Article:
Apr. 29, 2016 – NextCity
As the main recreational open space in Boston’s Chinatown, Reggie Wong Memorial Park is vital to the neighborhood, even though it doesn’t look like much: two basketball courts and a tennis court, lined on one side by trees, wedged between on- and off-ramps for I-93.
Because of its proximity to the highway, the park is also swarming with particulates that residents can’t see, but that a new study suggests could be increasing their risk of suffering heart attack or stroke. With the Massachusetts Department of Transportation (MassDOT) looking to sell off Reggie Wong park and an adjacent parcel for development, community groups are advocating that a replacement park — which the developers will be mandated to create — address air quality concerns. They and the researchers are also calling on developers of new buildings to install air filters, to mitigate the effects of pollution.
Ultrafine particles are minuscule airborne solids created by combustion, the process powering the cars that make nearly 300,000 daily trips on I-90 and I-93, bordering Chinatown. Made up of oil, gasoline and the myriad byproducts of burning fossil fuels, ultrafine particles are so tiny — less than 2.5 microns in diameter — that once inhaled, they can easily cross from the lungs to bloodstream, where researchers believe they can cause the chronic inflammation that contributes to heart disease. While very large and fine particles are regulated by the EPA, ultrafines aren’t.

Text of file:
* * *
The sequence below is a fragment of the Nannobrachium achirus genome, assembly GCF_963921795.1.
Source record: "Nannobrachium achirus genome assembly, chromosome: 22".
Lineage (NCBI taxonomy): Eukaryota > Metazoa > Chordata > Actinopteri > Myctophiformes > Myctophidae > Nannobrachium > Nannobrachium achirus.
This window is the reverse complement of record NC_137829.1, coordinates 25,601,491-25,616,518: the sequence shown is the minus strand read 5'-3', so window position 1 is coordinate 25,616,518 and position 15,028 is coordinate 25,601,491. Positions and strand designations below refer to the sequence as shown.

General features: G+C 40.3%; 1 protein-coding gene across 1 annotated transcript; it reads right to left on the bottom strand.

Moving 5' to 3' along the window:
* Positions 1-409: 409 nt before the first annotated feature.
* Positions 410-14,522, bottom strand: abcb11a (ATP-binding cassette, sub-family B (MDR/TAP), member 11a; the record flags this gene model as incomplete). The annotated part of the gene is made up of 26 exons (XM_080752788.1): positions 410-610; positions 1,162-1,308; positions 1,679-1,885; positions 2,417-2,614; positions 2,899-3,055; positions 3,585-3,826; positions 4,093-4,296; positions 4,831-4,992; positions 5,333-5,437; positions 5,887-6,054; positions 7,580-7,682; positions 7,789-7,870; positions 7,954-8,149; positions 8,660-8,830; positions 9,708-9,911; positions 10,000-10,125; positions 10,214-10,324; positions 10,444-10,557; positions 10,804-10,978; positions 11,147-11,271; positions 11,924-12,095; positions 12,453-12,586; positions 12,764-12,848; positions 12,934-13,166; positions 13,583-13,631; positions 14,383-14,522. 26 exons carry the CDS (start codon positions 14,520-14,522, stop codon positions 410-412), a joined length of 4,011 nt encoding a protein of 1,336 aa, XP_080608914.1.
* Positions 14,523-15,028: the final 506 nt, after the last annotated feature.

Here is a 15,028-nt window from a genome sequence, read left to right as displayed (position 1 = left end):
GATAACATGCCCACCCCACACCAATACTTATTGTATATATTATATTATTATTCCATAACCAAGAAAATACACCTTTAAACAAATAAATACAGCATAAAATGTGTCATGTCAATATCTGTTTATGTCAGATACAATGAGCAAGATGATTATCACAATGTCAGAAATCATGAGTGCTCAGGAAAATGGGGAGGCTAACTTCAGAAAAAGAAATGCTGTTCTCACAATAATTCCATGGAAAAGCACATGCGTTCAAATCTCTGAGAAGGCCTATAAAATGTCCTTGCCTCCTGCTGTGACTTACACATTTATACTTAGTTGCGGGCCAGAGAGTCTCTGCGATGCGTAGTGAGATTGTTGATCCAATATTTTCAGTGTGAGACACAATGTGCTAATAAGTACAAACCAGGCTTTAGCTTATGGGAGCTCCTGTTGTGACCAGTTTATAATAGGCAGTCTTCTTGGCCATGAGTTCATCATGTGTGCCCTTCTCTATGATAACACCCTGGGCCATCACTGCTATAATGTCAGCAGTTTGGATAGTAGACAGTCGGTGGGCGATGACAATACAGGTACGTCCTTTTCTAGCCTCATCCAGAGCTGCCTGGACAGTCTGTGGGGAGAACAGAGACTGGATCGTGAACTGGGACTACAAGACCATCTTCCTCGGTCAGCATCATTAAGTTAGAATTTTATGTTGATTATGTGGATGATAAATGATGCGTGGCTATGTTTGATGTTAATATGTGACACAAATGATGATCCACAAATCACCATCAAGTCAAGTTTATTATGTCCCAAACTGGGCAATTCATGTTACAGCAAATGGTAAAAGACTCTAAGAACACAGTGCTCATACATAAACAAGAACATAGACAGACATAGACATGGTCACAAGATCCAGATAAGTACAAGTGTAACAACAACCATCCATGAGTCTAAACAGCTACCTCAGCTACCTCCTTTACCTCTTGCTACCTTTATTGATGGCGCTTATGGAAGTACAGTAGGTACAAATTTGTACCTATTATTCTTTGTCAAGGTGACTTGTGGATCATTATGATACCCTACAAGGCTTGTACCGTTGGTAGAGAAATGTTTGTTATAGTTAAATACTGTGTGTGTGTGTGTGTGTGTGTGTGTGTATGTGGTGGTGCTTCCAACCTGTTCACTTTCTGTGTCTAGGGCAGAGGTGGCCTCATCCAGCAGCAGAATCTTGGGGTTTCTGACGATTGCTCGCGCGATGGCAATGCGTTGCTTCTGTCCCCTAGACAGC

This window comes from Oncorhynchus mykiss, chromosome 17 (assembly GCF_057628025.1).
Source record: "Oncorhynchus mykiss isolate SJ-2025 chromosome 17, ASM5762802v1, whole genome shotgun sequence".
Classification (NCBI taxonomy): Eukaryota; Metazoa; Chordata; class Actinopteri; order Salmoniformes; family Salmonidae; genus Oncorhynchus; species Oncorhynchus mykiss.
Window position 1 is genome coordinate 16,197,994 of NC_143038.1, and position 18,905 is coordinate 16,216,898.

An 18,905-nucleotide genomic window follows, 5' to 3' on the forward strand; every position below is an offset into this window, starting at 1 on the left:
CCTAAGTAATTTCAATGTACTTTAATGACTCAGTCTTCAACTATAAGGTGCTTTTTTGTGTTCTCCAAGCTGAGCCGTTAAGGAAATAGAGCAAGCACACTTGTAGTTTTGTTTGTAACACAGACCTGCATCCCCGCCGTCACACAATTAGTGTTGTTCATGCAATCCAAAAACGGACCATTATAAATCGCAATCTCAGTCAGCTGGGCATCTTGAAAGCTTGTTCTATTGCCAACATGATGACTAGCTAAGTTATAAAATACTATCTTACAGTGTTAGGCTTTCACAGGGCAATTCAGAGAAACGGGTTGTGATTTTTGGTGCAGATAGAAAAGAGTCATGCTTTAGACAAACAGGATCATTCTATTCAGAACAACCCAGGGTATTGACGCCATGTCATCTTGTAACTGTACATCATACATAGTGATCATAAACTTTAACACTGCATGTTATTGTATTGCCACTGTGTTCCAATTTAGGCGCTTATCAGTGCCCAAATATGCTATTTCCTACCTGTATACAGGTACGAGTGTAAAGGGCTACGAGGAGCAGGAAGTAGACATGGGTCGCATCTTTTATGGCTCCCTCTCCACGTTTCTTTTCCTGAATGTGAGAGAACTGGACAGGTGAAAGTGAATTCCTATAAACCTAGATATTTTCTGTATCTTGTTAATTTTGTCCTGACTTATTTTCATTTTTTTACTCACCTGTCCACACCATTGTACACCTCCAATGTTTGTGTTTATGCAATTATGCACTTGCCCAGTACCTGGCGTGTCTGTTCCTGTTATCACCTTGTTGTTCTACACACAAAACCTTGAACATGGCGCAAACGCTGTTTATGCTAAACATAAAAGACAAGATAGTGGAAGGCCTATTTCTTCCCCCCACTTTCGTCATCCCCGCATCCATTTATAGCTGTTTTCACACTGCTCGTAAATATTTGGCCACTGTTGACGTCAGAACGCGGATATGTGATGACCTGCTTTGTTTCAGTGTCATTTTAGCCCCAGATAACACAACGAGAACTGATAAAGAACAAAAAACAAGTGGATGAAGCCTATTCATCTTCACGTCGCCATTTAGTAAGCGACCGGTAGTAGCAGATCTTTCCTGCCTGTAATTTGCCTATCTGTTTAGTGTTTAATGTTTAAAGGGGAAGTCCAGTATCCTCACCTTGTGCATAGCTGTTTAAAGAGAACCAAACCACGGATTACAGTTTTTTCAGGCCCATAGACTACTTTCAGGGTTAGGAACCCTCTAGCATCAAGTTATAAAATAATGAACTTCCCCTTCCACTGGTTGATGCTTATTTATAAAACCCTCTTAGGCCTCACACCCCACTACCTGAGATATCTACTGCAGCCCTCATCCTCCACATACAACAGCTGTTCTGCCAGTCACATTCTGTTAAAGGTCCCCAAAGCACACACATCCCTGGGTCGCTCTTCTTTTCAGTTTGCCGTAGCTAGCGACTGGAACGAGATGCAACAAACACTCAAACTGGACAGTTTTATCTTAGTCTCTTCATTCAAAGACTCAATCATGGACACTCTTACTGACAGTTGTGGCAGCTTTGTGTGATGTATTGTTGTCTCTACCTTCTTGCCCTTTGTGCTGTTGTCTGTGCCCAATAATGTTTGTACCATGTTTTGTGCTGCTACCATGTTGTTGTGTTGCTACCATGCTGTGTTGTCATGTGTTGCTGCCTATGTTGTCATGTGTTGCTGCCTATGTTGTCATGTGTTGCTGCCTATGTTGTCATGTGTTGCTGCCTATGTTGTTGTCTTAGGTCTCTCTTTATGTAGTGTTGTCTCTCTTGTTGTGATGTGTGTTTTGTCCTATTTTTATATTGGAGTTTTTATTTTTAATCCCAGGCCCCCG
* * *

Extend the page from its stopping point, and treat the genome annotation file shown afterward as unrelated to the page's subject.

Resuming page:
To study how health risks relate to highway proximity, researchers at Tufts University School of Medicine and Boston University School of Public Healthmeasured ultrafine particles using a mobile lab that cruised the streets of Chinatown, Dorchester and Somerville many times over the course of a year. In each area, they then recruited hundreds of people who lived closer and farther from the highway to answer questions about their health and lifestyle, and took blood samples.
They found that exposure to ultrafine particles was in fact associated with blood biomarkers that indicate risk for heart attack and stroke, and that the closer to highways people lived, the more particles they were exposed to. About 10 percent of Americans — about 35 million people — live within 100 meters of a four-lane highway.
Doug Brugge, one of the researchers and a professor of public health at Tufts University School of Medicine, says they haven’t yet proven conclusively that ultrafine particles are causing the elevated risk, but they’re working on it. In the meantime, their research is already inspiring changes in Boston and Somerville.
“The implication is that we should be doing something to reduce exposure in housing and schools and playgrounds that are located in areas close to intense traffic sources of pollution,” says Brugge.